In 1806 English inventor, Ralph Wedgwood of Etruria in Staffordshire, cousin and business partner of potter and industrialist Josiah Wedgwood, received a patent for the earliest form of carbon paper. Wedgwood's patent was for "Apparatus for producing duplicates of writings," British Patent number 2972, published: 07 October 1806. It was first printed about 1850, so a major purpose was duplication. However, Wedgwood the was also called the "stylographic writer" or Noctograph. The noctograph or night writer was composed of a piece of carbon paper and a metal board with clips to hold the paper in place and guidelines to make for straight writing in the dark. The user wrote with a metal stylus, and thus did not have to ink a pen or worry about knocking an inkstand over in the dark. The original purpose was to allow the blind or partially sighted to write with more ease than with a traditional pen. However, it was used by the fully sighted to write in the dark, a significant advantage in days before good artifical lighting.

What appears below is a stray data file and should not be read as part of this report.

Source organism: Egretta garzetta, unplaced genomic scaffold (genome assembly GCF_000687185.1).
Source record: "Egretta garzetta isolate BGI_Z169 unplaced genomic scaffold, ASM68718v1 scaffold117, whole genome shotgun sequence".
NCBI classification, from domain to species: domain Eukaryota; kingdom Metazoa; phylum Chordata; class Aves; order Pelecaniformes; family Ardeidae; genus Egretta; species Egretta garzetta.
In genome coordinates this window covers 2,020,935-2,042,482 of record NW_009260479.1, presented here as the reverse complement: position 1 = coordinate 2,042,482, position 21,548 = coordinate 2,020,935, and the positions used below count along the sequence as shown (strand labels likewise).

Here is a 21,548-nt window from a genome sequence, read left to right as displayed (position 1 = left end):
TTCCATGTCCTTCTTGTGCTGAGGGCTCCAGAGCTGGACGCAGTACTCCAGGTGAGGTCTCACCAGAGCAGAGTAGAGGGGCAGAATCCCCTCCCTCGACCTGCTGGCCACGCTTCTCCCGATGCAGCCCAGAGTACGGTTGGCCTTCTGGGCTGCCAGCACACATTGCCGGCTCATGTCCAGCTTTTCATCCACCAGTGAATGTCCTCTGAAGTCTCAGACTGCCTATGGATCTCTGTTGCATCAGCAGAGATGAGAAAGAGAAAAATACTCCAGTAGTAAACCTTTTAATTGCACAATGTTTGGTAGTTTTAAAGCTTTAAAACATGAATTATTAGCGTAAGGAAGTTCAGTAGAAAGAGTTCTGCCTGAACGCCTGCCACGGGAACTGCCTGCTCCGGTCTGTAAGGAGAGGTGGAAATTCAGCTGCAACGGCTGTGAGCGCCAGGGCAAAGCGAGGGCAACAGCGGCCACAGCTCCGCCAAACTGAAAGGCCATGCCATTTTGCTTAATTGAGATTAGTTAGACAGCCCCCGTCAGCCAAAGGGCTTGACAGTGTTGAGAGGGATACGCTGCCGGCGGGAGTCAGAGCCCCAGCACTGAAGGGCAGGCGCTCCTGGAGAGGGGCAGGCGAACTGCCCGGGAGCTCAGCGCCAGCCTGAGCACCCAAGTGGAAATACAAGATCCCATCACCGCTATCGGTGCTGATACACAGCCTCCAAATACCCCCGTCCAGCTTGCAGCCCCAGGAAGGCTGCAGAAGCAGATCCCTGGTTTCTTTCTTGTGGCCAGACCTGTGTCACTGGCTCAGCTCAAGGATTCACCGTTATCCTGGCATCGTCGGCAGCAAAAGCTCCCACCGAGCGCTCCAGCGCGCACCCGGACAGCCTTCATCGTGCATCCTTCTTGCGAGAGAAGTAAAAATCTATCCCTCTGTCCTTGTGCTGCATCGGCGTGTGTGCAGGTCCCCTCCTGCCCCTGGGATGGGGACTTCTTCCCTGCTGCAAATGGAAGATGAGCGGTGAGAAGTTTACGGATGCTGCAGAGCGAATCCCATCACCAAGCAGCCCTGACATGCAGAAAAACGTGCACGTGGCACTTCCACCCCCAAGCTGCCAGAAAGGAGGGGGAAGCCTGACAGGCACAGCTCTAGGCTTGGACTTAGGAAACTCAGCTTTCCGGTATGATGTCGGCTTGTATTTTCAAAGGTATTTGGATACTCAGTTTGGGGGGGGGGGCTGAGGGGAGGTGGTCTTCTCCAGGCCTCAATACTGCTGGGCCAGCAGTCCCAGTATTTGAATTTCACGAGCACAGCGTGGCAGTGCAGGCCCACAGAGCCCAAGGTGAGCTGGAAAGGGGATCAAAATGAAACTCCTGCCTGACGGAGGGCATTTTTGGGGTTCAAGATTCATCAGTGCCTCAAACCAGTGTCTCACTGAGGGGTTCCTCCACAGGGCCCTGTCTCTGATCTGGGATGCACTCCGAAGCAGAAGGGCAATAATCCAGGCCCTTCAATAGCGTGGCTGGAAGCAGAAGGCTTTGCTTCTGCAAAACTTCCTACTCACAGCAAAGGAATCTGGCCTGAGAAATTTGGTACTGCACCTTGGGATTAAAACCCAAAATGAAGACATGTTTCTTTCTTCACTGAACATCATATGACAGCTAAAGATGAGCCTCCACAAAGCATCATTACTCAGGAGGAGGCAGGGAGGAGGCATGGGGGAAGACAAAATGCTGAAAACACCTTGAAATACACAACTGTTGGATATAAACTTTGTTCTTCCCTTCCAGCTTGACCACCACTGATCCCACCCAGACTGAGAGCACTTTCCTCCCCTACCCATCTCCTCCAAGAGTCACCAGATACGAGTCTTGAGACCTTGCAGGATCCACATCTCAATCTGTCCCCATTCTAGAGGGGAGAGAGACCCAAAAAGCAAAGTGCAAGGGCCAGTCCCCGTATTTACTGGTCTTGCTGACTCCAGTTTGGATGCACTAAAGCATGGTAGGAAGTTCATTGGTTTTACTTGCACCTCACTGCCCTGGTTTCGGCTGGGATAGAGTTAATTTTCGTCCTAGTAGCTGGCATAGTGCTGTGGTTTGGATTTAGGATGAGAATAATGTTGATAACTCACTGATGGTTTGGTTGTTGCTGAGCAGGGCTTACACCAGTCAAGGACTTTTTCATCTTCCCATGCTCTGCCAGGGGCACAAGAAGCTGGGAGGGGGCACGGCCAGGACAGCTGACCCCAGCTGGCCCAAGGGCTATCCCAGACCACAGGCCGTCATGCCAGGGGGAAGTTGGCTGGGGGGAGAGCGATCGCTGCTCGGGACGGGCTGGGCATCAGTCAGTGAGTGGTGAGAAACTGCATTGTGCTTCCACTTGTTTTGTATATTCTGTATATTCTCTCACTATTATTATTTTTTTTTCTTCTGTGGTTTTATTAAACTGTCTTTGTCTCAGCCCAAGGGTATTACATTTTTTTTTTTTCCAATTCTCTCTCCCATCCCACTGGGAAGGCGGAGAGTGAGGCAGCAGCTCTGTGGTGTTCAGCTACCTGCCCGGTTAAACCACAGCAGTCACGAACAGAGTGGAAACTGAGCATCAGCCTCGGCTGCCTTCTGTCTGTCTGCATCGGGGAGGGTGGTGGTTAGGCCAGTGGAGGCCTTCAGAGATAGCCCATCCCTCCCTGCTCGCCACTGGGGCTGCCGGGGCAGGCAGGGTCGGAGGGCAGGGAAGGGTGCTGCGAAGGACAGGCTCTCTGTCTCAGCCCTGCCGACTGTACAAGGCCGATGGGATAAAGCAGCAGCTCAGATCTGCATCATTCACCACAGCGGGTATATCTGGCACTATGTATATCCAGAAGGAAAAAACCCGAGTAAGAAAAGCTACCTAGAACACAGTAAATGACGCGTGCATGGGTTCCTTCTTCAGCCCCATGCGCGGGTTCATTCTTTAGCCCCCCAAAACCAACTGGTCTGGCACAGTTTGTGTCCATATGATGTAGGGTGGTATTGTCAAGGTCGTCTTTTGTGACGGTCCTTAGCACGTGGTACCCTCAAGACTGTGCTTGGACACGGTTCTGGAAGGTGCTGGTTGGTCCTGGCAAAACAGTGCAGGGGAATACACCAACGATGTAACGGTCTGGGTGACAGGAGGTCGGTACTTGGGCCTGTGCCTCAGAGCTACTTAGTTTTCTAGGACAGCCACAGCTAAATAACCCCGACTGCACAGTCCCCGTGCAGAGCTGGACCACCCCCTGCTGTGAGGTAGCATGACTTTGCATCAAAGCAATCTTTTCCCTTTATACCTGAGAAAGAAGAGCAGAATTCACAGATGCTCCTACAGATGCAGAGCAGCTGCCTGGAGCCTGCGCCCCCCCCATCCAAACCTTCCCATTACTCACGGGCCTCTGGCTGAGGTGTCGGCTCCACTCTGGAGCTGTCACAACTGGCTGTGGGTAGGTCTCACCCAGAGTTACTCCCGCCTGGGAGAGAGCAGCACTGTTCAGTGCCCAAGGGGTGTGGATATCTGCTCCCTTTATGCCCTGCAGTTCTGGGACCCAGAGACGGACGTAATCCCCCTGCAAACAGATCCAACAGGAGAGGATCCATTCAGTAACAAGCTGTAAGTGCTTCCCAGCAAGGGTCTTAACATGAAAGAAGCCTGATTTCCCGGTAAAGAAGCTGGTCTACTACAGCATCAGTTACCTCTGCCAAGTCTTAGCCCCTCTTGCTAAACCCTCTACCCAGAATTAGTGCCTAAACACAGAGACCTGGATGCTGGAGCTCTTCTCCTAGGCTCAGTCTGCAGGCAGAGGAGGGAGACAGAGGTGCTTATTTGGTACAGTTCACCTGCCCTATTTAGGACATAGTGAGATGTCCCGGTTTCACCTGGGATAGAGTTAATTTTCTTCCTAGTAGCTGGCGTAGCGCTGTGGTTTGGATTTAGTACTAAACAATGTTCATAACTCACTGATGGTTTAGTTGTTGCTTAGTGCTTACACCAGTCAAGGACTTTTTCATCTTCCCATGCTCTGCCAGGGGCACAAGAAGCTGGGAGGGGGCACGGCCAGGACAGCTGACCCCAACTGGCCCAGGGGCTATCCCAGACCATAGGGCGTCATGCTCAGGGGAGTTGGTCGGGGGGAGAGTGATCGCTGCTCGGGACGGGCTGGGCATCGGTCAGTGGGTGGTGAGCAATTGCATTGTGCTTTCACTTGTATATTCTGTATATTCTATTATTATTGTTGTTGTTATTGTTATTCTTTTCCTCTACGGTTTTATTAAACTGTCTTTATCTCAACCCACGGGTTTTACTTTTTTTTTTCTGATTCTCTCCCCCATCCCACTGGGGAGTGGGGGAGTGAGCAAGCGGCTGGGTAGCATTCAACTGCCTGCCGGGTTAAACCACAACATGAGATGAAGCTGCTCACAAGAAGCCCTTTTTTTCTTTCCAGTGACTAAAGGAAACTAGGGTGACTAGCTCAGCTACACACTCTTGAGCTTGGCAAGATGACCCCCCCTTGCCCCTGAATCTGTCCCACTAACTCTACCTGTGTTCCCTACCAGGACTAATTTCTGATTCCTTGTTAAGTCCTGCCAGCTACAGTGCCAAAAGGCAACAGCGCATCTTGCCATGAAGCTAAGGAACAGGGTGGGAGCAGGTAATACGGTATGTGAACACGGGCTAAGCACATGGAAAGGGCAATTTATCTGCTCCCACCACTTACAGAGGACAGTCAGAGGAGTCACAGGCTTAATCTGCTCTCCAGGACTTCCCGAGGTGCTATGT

This invention appears to have been a great success in that it may have earned £10,000 in profit within the first seven years of the patent.